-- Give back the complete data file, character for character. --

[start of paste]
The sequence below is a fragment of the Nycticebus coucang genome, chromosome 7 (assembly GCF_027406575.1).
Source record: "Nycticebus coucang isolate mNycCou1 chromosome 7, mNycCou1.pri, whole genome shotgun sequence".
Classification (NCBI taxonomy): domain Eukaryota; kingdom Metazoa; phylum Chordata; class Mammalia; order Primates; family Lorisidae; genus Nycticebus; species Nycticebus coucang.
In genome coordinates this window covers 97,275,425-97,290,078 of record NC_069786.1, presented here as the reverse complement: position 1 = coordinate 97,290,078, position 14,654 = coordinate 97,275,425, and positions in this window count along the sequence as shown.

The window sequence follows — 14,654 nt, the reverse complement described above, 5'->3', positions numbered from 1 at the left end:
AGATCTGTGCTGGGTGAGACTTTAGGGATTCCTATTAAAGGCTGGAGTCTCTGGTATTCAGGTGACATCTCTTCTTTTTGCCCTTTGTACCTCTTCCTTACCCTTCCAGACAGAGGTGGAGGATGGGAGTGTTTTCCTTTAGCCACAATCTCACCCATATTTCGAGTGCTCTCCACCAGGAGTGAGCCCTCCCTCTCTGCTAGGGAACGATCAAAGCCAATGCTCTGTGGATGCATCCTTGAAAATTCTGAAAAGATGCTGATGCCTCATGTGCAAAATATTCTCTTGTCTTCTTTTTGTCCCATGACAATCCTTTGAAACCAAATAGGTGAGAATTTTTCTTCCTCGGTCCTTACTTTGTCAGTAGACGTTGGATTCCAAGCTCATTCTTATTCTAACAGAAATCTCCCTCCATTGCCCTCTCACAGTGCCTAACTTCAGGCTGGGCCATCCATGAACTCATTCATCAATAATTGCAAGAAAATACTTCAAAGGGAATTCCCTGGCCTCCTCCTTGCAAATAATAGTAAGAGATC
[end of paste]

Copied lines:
The sequence below is a fragment of the Nycticebus coucang genome, chromosome 7 (assembly GCF_027406575.1).
Source record: "Nycticebus coucang isolate mNycCou1 chromosome 7, mNycCou1.pri, whole genome shotgun sequence".
Classification (NCBI taxonomy): domain Eukaryota; kingdom Metazoa; phylum Chordata; class Mammalia; order Primates; family Lorisidae; genus Nycticebus; species Nycticebus coucang.
In genome coordinates this window covers 97,275,425-97,290,078 of record NC_069786.1, presented here as the reverse complement: position 1 = coordinate 97,290,078, position 14,654 = coordinate 97,275,425, and positions in this window count along the sequence as shown.

The window sequence follows — 14,654 nt, the reverse complement described above, 5'->3', positions numbered from 1 at the left end:
AGATCTGTGCTGGGTGAGACTTTAGGGATTCCTATTAAAGGCTGGAGTCTCTGGTATTCAGGTGACATCTCTTCTTTTTGCCCTTTGTACCTCTTCCTTACCCTTCCAGACAGAGGTGGAGGATGGGAGTGTTTTCCTTTAGCCACAATCTCACCCATATTTCGAGTGCTCTCCACCAGGAGTGAGCCCTCCCTCTCTGCTAGGGAACGATCAAAGCCAATGCTCTGTGGATGCATCCTTGAAAATTCTGAAAAGATGCTGATGCCTCATGTGCAAAATATTCTCTTGTCTTCTTTTTGTCCCATGACAATCCTTTGAAACCAAATAGGTGAGAATTTTTCTTCCTCGGTCCTTACTTTGTCAGTAGACGTTGGATTCCAAGCTCATTCTTATTCTAACAGAAATCTCCCTCCATTGCCCTCTCACAGTGCCTAACTTCAGGCTGGGCCATCCATGAACTCATTCATCAATAATTGCAAGAAAATACTTCAAAGGGAATTCCCTGGCCTCCTCCTTGCAAATAATAGTAAGAGATC